Welcome to the inaugural episode of Time Travel Tuesday! This series will focus on aspects of history illustrated by objects in our collections. In today’s post, we’ll be talking about stereographs.
Have you ever watched a movie in 3D or spent hours staring at a Magic Eye image hoping to see whatever was hidden in all the abstract colors? 3D imaging is somewhat of a novelty, even today, but the impulse to create two dimensional images that look 3D has been around a lot longer than you might think. In the early decades of the 19th century, inventors began devising ways to create the illusion of a three dimensional view, even before advances in photographic technology made it possible to quickly and inexpensively create direct representations of the world.
Early 3D photographs (and drawings) were called stereographs or stereograms. Stereoscopy, the technique used to create stereographs, works because our eyes see at slightly different angles from each other. When your eyes work together, in stereo, you perceive a three dimensional view of your surroundings. Close one eye and the world flattens. By placing a slightly different image to be viewed by each eye independent of the other, your mind is tricked into seeing a three dimensional scene.
The first stereoscope was invented by a man called Sir Charles Wheatstone in 1838. Wheatstone’s original apparatus employed a system of mirrors to reflect two slightly different images to the eyes. Six years later, David Brewster improved on Wheatstone’s design, doing away with the mirrors and instead using prisms in a closed case. Stereoscopy became all the rage in Victorian England. Even Queen Victoria was bitten by the stereo bug. The Great Exhibition of 1851 brought the stereoscope to an international audience and around 1860 Cambridge native Oliver Wendell Holmes invented his own version of the stereoscope.
The Holmes Stereopticon, also known as the American stereoscope, was incredibly popular. In the years following its invention, which Holmes declined to patent, thousands upon thousands of stereoscopic images, also known as stereographs, were produced for viewing through a stereoscope. They were cheap and readily available, making them a truly democratic amusement.
The CHC has a number of stereographs as part of the Postcards and Stereographs Collection, depicting historical monuments, notable residences, churches, Harvard University, and landscape views.
Washington’s Headquarters (Prof. Longfellow’s Residence), Cambridge. Not dated. Produced by American Stereoscopic Views.
The Washington Elm. “Under this tree Washington first took command of the American Army. July 3rd 1775.” Not dated. Produced by A.E. Alden, Boston.
Vicinity of Boston. Park and Garden Series. Not Dated. Produced by C. Seaver, Jr. Photographer. Labeled on reverse “Residence near Mt. Auburn.” This is the only color stereograph in our collection. See below for more information.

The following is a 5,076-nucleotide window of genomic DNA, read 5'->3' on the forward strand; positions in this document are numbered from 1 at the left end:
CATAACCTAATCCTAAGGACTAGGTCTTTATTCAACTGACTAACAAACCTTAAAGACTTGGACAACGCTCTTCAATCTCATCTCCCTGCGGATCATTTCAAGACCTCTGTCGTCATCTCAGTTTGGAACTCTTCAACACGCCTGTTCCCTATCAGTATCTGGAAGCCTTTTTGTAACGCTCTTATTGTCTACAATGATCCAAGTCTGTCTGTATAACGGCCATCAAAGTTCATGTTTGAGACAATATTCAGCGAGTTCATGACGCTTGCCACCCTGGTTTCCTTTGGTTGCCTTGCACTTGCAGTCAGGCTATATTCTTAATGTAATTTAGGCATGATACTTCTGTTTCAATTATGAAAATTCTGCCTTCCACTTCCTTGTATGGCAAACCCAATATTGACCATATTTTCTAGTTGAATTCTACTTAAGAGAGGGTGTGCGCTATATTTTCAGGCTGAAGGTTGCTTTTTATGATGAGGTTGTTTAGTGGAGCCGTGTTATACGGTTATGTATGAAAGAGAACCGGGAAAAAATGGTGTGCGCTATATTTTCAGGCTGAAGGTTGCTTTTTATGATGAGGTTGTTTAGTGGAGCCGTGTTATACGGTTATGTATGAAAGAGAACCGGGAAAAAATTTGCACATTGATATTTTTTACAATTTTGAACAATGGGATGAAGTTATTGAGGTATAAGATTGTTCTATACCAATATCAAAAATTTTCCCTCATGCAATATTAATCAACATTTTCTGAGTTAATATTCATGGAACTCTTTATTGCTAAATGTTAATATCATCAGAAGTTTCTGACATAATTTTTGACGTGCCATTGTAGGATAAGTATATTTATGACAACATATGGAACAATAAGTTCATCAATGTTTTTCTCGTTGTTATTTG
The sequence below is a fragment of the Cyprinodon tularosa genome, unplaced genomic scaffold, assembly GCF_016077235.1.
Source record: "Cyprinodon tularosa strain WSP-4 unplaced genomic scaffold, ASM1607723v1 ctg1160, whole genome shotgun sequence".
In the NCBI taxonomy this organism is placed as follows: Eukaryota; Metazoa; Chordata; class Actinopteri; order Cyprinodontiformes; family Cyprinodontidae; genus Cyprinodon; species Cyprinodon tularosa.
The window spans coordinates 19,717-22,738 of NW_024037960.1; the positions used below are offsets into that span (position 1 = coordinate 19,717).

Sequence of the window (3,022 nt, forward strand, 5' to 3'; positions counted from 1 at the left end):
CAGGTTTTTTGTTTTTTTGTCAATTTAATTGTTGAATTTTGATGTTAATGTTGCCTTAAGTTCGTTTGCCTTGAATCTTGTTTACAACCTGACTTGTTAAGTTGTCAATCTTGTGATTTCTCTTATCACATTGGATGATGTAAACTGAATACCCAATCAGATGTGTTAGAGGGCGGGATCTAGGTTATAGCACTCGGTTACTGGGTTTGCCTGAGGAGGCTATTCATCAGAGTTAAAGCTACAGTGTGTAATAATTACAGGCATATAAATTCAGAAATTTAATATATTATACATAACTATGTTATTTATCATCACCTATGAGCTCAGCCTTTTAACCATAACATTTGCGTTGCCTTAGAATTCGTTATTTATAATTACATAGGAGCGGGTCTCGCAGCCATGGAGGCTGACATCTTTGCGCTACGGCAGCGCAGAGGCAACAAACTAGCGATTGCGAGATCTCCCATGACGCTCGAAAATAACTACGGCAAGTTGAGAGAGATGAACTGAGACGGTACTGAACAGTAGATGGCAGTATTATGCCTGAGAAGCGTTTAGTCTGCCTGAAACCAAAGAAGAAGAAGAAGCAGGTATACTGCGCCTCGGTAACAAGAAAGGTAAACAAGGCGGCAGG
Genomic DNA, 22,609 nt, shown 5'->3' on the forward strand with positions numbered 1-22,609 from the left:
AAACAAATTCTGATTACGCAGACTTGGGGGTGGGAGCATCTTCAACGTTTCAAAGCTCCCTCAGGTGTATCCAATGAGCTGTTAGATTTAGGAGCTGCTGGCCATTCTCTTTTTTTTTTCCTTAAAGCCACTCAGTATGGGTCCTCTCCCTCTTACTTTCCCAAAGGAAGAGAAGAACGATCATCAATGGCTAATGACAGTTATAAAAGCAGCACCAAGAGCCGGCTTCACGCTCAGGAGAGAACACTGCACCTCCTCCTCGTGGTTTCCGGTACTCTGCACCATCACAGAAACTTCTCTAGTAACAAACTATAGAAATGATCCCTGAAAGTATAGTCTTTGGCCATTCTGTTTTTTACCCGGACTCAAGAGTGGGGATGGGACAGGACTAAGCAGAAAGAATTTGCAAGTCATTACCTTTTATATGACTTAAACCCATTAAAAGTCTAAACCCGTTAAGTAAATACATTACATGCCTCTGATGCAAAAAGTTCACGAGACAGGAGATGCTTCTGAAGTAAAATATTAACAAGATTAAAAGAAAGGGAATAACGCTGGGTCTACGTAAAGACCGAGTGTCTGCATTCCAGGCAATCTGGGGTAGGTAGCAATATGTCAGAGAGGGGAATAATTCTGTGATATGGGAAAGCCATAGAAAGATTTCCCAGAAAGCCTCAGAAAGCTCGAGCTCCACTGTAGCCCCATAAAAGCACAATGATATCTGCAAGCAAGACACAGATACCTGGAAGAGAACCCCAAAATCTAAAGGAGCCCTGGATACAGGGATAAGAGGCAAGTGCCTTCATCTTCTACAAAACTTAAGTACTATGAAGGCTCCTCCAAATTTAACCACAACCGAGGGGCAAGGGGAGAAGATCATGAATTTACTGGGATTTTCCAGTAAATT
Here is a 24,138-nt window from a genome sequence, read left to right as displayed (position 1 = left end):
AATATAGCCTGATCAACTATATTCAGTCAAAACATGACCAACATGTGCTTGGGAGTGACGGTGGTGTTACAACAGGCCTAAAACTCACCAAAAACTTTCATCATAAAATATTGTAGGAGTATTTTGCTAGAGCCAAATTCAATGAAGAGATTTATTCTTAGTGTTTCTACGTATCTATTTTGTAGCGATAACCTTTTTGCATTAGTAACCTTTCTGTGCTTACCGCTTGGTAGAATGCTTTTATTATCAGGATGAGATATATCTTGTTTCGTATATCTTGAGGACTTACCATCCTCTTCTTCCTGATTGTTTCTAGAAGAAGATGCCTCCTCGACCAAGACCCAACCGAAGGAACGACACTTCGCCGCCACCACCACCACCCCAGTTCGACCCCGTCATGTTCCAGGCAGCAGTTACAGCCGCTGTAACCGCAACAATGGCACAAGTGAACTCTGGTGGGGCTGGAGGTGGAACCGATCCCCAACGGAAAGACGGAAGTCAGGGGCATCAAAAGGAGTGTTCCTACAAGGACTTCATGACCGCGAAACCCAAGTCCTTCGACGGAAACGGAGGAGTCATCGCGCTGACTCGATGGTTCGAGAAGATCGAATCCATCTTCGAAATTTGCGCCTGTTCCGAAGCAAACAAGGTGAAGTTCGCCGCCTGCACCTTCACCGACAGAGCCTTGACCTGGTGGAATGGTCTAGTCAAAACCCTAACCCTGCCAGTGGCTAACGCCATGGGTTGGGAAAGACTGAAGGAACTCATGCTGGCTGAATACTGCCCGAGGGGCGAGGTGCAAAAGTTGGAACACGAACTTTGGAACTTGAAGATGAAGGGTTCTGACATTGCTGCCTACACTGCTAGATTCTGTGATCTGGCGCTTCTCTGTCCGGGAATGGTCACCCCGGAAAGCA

Updated: It was recently pointed out to us by an eagle-eyed commenter that the above image is, in fact, a house formerly in Roxbury. This house appears in a painting of Roxbury in the Museum of Fine Arts, Boston, below:
Stereographs were mass produced as souvenirs. People visiting Cambridge could purchase these cards and bring them home with them to relive their trip. This is evidenced by the frequent inclusion of historical information on the back of the cards.
Elmwood, Birthplace of James Russell Lowell, Cambridge Mass. Not dated. Produced by Underwood & Underwood Publishers.
[Reverse] Elmwood, Birthplace of James Russell Lowell, Cambridge Mass. Not dated. Produced by Underwood & Underwood Publishers.
Especially interesting in this example is the inclusion of multiple languages at the bottom of the card. Visitors who spoke French, German, Spanish, Swedish, or Russian could read for themselves what was depicted in the stereograph.
Reverse of a stereograph card of Hollis Hall dormitories. Several cards with this historical description pasted to the back are present in our collection, and indication of just how common these types of cards were.
Other cards included a list of other available stereograph images. This card depicting a scene in Mount Auburn Cemetery is an example.
While difficult to make out, the design to either side included the description “Rural Cemeteries, United States.” Based on information on the reverse, we know this is Mount Auburn Cemetery. Not dated. Publisher not specified.
Reverse of above. Someone, perhaps the original owner of this card, underlined “12. Lawn and Chapel” under Mount Auburn, Cambridge, indicating the subject of the photograph.
Unfortunately, many cards do not include any information at all to identify them. However, occasionally the original purchaser chose to identify the subject themselves, perhaps to help them remember their visit.
Memorial Hall, Harvard University. No identifying information is present on the front of this card.
Reverse of above. “Memorial Hall” “Harvard” Cambridge Mass. June 1874. A. F. F.
Interest in stereoscopy has continued to the present day. Tutorials on creating your own stereoscopic images are available online. So if you live in Cambridge and want to experience a little bit of time travel for yourself, give it a try and show us what you come up with!
Victoria and Albert Museum
American Antiquarian Society